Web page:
Diana Palmer: Triple Review

Winter Roses is the story of Stuart York a ranch owner and businessman and Ivy Conley the best friend of Stuarts younger sister. One night the two of them run into each other, unsuspecting, and when Ivy finds herself in Stuarts arms, even temporarily, the two felt the fire, and Stuart stayed away.

Two years later, Ivy has a career and she is ready to assert herself. She isn’t a child and she doesn’t need anyone fighting her battles for her. But when she and Stuart end up together again, he’s doing everything he can to protect her.

In the end, Ivy overcomes her battle and Stuart his, and the two are able to be together, for good.


In Tough To Tame, Dr. Bentley Rydel and vet tech Cappie Drake have only begun working together. Dr. Rydel is known to be a hardass, especially to his employees, and the woman before Cappie was known to run into the bathroom crying at least twice a day before she finally left. Bentley is a lonely well to do man, if he is a bit stubborn and Cappie is hardworking and doing everything she can to help her brother who is paralyzed.

When Cappie stands up to Rydel he takes a serious look at her and learns that he can’t stay away. The two grow closer, but as Cappie’s past catches up with her – before she gets a chance to explain to Rydel – things get a little messy. Rydel lowers into serious stubborn asshole male territory and Cappie is left to get through everything alone… until Rydel finds a way to apologize. Triumph again! In a little Texas town.


Rogue Stallion takes place in a small Montana town. Police officer Sterling McCallum does his job and goes home to his dog. It’s a lonely life, but one that works for him. He wants nothing to do with Jessica Larson, a hard working social worker. The two have to work together on the odd case, but McCallum warns Jessica that all is strictly work. However, during one particular case, stakes get raised. During the case Jessica can’t seem to back down. She wants to see what it is about the cop that stirs her emotions, and McCallum ends up letting his guard down to get close to Jessica.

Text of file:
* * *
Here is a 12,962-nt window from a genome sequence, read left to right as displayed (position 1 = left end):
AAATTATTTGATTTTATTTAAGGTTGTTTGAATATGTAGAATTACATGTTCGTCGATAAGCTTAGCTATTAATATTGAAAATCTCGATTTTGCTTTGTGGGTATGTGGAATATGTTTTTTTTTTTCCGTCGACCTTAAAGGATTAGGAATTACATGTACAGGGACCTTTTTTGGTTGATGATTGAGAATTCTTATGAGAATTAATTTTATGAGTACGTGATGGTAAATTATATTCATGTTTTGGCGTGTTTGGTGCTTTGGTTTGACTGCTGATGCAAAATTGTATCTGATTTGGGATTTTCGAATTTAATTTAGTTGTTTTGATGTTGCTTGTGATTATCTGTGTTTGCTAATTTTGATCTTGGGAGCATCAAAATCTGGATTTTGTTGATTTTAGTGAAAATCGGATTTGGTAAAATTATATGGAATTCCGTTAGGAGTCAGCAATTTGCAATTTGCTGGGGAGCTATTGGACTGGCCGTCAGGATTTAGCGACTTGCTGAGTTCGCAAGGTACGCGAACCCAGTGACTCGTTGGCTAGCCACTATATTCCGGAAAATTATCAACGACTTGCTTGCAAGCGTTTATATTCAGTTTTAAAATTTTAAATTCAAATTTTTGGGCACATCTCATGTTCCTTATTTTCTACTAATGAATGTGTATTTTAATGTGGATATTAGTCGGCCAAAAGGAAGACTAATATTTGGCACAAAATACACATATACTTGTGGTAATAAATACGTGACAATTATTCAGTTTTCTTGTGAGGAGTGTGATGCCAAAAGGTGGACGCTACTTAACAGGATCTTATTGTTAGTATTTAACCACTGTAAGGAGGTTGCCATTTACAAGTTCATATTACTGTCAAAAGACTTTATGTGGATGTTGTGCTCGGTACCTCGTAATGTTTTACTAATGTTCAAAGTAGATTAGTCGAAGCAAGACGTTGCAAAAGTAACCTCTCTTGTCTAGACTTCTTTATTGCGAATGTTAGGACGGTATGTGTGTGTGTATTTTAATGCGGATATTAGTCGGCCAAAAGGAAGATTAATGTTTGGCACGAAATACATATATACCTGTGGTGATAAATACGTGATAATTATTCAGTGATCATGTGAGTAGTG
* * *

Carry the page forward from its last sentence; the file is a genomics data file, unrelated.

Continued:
When a man from a past Jessica thought was behind her comes through town, Sterling gets shaken and Jessica is left in the dust. Eventually the two are able to overcome differences and begin their life with a little bit of miracle.

My Thoughts:

I have to say upfront that I liked each of these books. I read all three in a 24 hour period, they were incredibly quick reads, and while I enjoyed them, I wish I had spaced them out a little more.

If there is one thing that Diana Palmer can do, she can build tension between two characters. If there is one thing she needs to work on, it’s character variation.

Yes, I realize I’ve read all of three of her many, many romance novels. Yes, I know she’s considered to be in the top ten romance novelists out there. But based on what I read in these three books she needs some variation. What do I mean?

I mean that the three men here were big, tall, and dark with big hands and feet and hairy chests. Each was a ‘woman hater’ in their own way. Military experiences and tempers flying were not rare. They were all experienced and lovely and in need of a woman, but kept themselves isolated a good deal.

The women were no different. They were all several years younger than the man they wanted. They had a horrible past they were running from. A horrible past that caught up with them. Physical and emotional scars were there. They were hardworking and just above the poverty line. They were all very inexperienced and held beliefs they they need to wait until marriage to be intimate with a man. There is also someone who manages to give a horrible portrayal of character of these women to the men they are interested in causing the men to end up biased against the woman.

I haven’t spent any time in small town Texas or small town Montana. I don’t pretend to know whether or not this is how most things go in those places. But seriously, every relationship? I would love to see some character variation in Palmer’s books. I’m halfway through one now, and I have another on my shelves which I’ll be getting to eventually. The one I’m on though seems to be very similar to these books.

I really do like the tension though. Palmer is good at that. The couple starts experimenting but they never actually have sex, and by the middle of the book you’re just like, get it over with already! Of course you end up having to wait anyways. I really did expect there to be a bit more spice. I’ve read other Harlequin and Silhouette novels, but in comparison, these are incredibly tame.

When it comes down to it… Don’t read them all one after the other, unless this is exactly the type of relationship you’re looking for in your romance. Palmer’s books are good quick reads and I’d recommend them with a cup of hot chocolate on your day off.

3 thoughts on “Diana Palmer: Triple Review

  1. Hilcia October 18, 2010 / 12:08 pm

    Hannah, I agree with you about Palmer. I read quite a few of her books a long time ago but had to stop because of the similarity in characterization and plotting. After a while, you can exchange one couple for another, and after a few years, I know I forget who is who in which book. Not a good thing. The sexual tension IS good, though. 🙂

    • Hannah October 18, 2010 / 12:31 pm

      It’s a bit of a bummer. I still have one more book written by Palmer left on my shelf, but after the four I’ve read I’m going to hold off, read a couple of other things, then see how it is.

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